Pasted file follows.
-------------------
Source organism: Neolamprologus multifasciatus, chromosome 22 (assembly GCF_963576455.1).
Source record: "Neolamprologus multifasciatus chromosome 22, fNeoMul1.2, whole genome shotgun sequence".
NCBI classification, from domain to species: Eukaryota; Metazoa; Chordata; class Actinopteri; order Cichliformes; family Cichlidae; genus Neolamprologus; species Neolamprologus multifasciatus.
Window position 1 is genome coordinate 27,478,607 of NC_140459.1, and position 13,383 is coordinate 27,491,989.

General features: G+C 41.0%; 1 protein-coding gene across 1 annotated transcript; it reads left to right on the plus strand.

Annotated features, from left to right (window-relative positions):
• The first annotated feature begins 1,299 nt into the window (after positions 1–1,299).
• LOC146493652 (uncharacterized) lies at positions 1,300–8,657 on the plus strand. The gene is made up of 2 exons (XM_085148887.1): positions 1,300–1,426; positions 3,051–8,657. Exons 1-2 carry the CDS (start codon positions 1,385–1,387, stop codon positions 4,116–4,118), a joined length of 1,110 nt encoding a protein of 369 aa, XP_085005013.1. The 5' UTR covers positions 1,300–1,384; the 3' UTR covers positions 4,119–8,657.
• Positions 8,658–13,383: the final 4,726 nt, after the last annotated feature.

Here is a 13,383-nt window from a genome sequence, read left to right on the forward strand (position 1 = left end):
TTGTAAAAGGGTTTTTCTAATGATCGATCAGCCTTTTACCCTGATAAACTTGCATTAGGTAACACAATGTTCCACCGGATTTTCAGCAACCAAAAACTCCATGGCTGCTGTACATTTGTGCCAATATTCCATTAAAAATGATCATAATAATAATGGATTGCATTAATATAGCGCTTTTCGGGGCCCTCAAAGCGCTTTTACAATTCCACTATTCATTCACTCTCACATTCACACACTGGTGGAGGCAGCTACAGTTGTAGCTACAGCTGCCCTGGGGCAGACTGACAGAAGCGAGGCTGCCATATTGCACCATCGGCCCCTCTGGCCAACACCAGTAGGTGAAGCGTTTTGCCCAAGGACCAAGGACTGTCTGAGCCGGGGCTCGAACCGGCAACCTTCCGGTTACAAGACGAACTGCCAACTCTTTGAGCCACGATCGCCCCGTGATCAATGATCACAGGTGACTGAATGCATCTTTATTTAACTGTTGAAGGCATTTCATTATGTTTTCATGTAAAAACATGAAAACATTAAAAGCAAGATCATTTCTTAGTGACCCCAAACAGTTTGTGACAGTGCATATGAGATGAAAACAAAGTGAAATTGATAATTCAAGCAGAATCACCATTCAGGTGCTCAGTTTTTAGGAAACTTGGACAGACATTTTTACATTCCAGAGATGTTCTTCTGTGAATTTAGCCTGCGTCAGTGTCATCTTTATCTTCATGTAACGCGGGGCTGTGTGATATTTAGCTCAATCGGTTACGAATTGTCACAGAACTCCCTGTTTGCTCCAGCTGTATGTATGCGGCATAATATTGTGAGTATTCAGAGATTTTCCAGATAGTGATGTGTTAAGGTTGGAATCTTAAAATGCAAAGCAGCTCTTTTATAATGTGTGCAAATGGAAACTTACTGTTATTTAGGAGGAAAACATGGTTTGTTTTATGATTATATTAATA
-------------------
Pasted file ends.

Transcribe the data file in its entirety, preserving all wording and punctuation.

Source organism: Neolamprologus multifasciatus, chromosome 22 (assembly GCF_963576455.1).
Source record: "Neolamprologus multifasciatus chromosome 22, fNeoMul1.2, whole genome shotgun sequence".
NCBI classification, from domain to species: Eukaryota; Metazoa; Chordata; class Actinopteri; order Cichliformes; family Cichlidae; genus Neolamprologus; species Neolamprologus multifasciatus.
Window position 1 is genome coordinate 27,478,607 of NC_140459.1, and position 13,383 is coordinate 27,491,989.

General features: G+C 41.0%; 1 protein-coding gene across 1 annotated transcript; it reads left to right on the plus strand.

Annotated features, from left to right (window-relative positions):
• The first annotated feature begins 1,299 nt into the window (after positions 1–1,299).
• LOC146493652 (uncharacterized) lies at positions 1,300–8,657 on the plus strand. The gene is made up of 2 exons (XM_085148887.1): positions 1,300–1,426; positions 3,051–8,657. Exons 1-2 carry the CDS (start codon positions 1,385–1,387, stop codon positions 4,116–4,118), a joined length of 1,110 nt encoding a protein of 369 aa, XP_085005013.1. The 5' UTR covers positions 1,300–1,384; the 3' UTR covers positions 4,119–8,657.
• Positions 8,658–13,383: the final 4,726 nt, after the last annotated feature.

Here is a 13,383-nt window from a genome sequence, read left to right on the forward strand (position 1 = left end):
TTGTAAAAGGGTTTTTCTAATGATCGATCAGCCTTTTACCCTGATAAACTTGCATTAGGTAACACAATGTTCCACCGGATTTTCAGCAACCAAAAACTCCATGGCTGCTGTACATTTGTGCCAATATTCCATTAAAAATGATCATAATAATAATGGATTGCATTAATATAGCGCTTTTCGGGGCCCTCAAAGCGCTTTTACAATTCCACTATTCATTCACTCTCACATTCACACACTGGTGGAGGCAGCTACAGTTGTAGCTACAGCTGCCCTGGGGCAGACTGACAGAAGCGAGGCTGCCATATTGCACCATCGGCCCCTCTGGCCAACACCAGTAGGTGAAGCGTTTTGCCCAAGGACCAAGGACTGTCTGAGCCGGGGCTCGAACCGGCAACCTTCCGGTTACAAGACGAACTGCCAACTCTTTGAGCCACGATCGCCCCGTGATCAATGATCACAGGTGACTGAATGCATCTTTATTTAACTGTTGAAGGCATTTCATTATGTTTTCATGTAAAAACATGAAAACATTAAAAGCAAGATCATTTCTTAGTGACCCCAAACAGTTTGTGACAGTGCATATGAGATGAAAACAAAGTGAAATTGATAATTCAAGCAGAATCACCATTCAGGTGCTCAGTTTTTAGGAAACTTGGACAGACATTTTTACATTCCAGAGATGTTCTTCTGTGAATTTAGCCTGCGTCAGTGTCATCTTTATCTTCATGTAACGCGGGGCTGTGTGATATTTAGCTCAATCGGTTACGAATTGTCACAGAACTCCCTGTTTGCTCCAGCTGTATGTATGCGGCATAATATTGTGAGTATTCAGAGATTTTCCAGATAGTGATGTGTTAAGGTTGGAATCTTAAAATGCAAAGCAGCTCTTTTATAATGTGTGCAAATGGAAACTTACTGTTATTTAGGAGGAAAACATGGTTTGTTTTATGATTATATTAATA